Integrating Spring Security with MongoDB

One of the most powerful features of Spring Security (besides support for industry standard, extensibility, easy configuration, expressive authorization schemes and others) is the ability to easily authenticate users with any data store that can manage users credentials and other authentication attributes.

In this short tutorial I will explain how to use MongoDB, the popular scalable and high-performance document database for authentication purposes.

This tutorial assumes a basic knowledge of Spring Security.

First, we'll create the Subscriber (user) entity which is mapped to the subscribers MongoDB collection.


@Entity(value = "subscribers", noClassnameStored = false)
public class Subscriber  {
    private ObjectId id;
    @Indexed(value = IndexDirection.ASC, name="subscriber_index", unique = true)
    @Length(min = 6, max = 12)
    private String identifier;
    @Length(min = 6, max = 12)
    private String credentials;
    private Boolean active;

If some of these annotations seem a little bit JPA-ish familiar (@Entity, @Id) it's not because JPA is used here. Instead, Morphia - a lightweight Object / MongoDB wrapper library above MongoDB Java driver - is being used. Morphia has borrowed some of JPA concepts and behaviors.
Morphia also uses Hibernate Validation to process JSR 303 annotation, and has GWT support extension
Note the unique index annotation above the identifier (username) property. This is used to ensure the index on Morphia bootstrap.

Next, I'll show a minimal Spring Security configuration to be used:



<http auto-config='true'>
        <intercept-url pattern="/rest/**" access="ROLE_USER"/>
    <authentication-provider user-service-ref="userDetailsService"/>
<beans:bean id="userDetailsService" class=""/>


This means that every web request going through the 'rest' URL pattern must be authenticated. The request principal must be granted the "ROLE_USER" role.

The Authentication Provider is injected with a custom User Detail Service (in this case the MongoUserDetailService). Alternatively we could have booted our custom Authentication Provider, put the default one supplied with the Spring Security framework (DaoAuthenticationProvider) with it's method additionalAuthenticationChecks is sufficient for our simple example and needs.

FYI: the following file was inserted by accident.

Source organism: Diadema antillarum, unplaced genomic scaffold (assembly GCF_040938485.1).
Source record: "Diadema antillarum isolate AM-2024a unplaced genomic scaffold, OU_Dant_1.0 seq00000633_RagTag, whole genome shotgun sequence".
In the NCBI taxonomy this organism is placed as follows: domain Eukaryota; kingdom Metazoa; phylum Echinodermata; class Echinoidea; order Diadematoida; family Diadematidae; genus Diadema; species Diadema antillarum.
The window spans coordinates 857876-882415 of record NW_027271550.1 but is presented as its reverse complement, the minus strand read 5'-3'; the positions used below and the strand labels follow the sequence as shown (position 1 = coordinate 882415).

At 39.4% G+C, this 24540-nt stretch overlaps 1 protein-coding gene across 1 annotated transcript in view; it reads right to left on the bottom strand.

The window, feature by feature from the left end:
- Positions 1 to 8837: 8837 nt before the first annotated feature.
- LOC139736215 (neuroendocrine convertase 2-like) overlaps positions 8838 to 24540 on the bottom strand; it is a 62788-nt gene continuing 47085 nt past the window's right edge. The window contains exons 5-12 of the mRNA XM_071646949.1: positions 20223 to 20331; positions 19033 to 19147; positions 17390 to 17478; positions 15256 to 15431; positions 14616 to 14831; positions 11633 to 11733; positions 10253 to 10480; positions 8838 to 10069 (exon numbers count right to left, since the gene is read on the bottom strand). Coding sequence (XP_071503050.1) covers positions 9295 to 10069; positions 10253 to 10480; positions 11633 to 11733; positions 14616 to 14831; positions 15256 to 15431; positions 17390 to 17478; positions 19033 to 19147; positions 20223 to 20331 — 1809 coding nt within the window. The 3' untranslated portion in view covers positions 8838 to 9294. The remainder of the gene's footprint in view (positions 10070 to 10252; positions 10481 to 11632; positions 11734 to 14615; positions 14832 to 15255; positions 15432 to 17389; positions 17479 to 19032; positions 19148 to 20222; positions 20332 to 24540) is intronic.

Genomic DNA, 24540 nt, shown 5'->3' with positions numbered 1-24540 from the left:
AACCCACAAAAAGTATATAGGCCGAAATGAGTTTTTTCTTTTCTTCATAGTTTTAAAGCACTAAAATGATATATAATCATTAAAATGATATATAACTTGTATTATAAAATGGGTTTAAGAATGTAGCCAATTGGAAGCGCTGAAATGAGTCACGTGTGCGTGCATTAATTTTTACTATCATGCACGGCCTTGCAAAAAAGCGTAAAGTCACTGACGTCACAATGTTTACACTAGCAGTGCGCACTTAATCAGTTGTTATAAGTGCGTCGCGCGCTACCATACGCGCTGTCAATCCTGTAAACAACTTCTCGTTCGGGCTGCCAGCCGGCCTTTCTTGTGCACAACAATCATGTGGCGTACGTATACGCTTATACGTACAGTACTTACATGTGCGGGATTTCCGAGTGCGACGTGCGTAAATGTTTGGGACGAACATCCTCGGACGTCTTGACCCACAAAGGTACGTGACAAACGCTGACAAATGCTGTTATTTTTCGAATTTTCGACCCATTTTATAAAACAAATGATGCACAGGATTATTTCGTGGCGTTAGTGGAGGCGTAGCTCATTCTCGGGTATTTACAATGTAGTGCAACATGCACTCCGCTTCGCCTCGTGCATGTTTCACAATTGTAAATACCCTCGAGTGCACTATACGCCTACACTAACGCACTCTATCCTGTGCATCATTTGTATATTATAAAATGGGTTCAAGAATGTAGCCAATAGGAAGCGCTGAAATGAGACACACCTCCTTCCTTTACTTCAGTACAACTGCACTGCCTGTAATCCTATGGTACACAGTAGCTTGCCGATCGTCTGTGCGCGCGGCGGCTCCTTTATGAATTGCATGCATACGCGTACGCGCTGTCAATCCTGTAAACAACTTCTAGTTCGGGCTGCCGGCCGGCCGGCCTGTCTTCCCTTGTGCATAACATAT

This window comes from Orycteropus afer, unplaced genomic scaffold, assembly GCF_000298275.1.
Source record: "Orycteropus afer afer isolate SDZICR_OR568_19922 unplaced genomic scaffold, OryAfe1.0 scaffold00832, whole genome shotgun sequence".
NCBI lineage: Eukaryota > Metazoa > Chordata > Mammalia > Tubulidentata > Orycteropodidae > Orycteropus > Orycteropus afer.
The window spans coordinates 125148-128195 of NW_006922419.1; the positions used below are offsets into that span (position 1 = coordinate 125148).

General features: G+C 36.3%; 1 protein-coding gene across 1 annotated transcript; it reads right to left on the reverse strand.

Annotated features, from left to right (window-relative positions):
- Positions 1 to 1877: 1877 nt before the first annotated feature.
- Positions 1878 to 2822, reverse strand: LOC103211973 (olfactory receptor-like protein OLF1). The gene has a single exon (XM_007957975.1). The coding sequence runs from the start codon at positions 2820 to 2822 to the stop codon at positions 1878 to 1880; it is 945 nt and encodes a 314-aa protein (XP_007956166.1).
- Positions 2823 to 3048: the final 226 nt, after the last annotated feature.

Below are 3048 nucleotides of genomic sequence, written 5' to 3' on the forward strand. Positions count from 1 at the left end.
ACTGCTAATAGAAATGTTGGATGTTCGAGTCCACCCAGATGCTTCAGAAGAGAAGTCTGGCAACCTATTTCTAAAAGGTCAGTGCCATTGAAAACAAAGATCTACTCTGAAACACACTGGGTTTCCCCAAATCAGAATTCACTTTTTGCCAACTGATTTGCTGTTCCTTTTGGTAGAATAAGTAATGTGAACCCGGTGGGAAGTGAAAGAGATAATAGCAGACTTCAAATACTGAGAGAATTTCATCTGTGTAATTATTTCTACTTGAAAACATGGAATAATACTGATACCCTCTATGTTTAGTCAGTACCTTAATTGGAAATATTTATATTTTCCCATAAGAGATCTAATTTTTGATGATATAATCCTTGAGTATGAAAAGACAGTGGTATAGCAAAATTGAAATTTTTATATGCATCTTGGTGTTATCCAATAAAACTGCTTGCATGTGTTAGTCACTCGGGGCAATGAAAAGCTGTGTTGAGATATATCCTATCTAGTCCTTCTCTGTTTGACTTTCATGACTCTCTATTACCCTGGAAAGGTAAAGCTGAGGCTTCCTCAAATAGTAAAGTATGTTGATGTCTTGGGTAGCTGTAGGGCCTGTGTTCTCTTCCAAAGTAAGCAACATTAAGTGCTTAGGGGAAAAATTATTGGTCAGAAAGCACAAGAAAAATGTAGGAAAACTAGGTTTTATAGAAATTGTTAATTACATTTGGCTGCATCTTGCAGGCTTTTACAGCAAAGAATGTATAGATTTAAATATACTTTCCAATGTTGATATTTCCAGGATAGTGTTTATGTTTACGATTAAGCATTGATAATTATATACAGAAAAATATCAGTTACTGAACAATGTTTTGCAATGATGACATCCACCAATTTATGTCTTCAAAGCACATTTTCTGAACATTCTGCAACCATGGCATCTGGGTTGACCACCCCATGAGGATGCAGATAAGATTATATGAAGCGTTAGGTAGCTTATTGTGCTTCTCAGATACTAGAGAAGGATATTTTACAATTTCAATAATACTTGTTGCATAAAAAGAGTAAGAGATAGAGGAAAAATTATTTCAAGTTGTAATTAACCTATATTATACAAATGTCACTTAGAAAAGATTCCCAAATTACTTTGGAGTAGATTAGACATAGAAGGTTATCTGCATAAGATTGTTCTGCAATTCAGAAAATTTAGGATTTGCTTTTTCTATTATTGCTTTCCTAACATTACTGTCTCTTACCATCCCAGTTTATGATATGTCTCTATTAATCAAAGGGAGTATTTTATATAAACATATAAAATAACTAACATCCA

Next we'll have a look at our custom User Details Service:


public class MongoUserDetailService implements UserDetailsService {
    private SubscriberMorphiaDao subscriberMorphiaDao;
    public UserDetails loadUserByUsername(String username) 
           throws UsernameNotFoundException, DataAccessException {
        Subscriber subscriber = subscriberMorphiaDao.find(username);
        if (subscriber == null) {
            return null;
        Collection<GrantedAuthorityImpl> authorities = 
             Sets.newHashSet(new GrantedAuthorityImpl("ROLE_USER"));
        return new User(subscriber.getIdentifier(), subscriber.getCredentials(), 
                subscriber.isActive(),true,true, true, authorities);


Our MongoUserDetailService implements UserDetailService's loadUserByUsername() method.

First a DAO a used to retrieve the Subscriber class discussed above using the username which is mapped to a unique key in Mongo's subscriber collection.
Next a Spring Security User instance, which encapsulate user credentials and authorities, is being constructed. The first three parameters are for the username, password and enabled properties respectively. The true triplet is for ignoring account password expiry and lock which is none of our concern for now. The last parameter is a collection of GrantedAuthority (roles) the user is associated with. The "ROLE_USER" authority matches the URL pattern defined in the configuration file.
The "ROLE_USER" is hard coded here, but the collection of authorities could have been easily constructed from an array in the Subscriber document, for example.